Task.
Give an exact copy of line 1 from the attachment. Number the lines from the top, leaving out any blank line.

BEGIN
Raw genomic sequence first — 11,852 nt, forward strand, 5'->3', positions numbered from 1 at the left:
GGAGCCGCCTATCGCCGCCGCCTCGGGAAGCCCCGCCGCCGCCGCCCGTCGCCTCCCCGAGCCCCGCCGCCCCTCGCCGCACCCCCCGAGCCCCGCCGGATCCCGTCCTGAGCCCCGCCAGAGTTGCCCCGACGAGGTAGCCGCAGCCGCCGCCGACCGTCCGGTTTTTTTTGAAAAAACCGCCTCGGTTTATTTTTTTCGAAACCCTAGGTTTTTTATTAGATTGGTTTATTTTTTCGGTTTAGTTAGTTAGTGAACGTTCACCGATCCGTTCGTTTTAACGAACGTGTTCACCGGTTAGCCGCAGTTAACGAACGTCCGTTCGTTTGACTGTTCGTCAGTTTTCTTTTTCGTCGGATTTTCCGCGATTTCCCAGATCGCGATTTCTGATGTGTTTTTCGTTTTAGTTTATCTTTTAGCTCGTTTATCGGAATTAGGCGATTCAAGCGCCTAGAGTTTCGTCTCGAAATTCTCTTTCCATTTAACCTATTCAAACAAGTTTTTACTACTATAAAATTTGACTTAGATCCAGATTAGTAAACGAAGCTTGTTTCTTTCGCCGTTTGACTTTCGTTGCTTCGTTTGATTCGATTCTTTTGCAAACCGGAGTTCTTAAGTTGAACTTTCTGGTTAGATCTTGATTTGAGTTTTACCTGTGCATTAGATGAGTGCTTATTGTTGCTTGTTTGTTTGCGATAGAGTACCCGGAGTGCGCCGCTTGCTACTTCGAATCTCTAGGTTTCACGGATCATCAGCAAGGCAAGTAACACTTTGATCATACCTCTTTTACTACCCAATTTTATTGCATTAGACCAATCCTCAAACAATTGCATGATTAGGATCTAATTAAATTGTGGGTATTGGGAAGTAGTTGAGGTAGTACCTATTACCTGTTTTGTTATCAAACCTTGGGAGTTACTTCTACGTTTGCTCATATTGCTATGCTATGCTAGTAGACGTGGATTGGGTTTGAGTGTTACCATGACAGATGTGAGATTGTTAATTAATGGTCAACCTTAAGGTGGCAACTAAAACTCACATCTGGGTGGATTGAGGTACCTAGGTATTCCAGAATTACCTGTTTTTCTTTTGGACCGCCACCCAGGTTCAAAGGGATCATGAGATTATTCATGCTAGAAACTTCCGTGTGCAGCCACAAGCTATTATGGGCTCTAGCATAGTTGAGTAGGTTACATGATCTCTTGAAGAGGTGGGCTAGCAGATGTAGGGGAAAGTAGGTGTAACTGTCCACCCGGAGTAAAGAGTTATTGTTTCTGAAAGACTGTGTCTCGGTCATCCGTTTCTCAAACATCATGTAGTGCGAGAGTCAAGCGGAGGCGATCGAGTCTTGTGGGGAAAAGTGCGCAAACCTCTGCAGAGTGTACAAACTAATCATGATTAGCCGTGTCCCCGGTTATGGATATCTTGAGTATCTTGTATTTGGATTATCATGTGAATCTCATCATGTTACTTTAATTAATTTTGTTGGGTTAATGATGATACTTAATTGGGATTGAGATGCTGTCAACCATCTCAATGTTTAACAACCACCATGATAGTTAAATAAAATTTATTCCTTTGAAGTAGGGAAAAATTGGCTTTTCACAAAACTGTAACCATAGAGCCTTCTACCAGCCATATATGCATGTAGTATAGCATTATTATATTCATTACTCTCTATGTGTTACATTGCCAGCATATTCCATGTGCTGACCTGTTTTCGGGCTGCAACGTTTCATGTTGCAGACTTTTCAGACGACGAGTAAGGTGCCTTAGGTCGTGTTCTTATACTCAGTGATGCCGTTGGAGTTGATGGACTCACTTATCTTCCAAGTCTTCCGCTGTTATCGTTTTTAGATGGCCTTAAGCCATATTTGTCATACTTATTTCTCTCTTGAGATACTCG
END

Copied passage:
Raw genomic sequence first — 11,852 nt, forward strand, 5'->3', positions numbered from 1 at the left: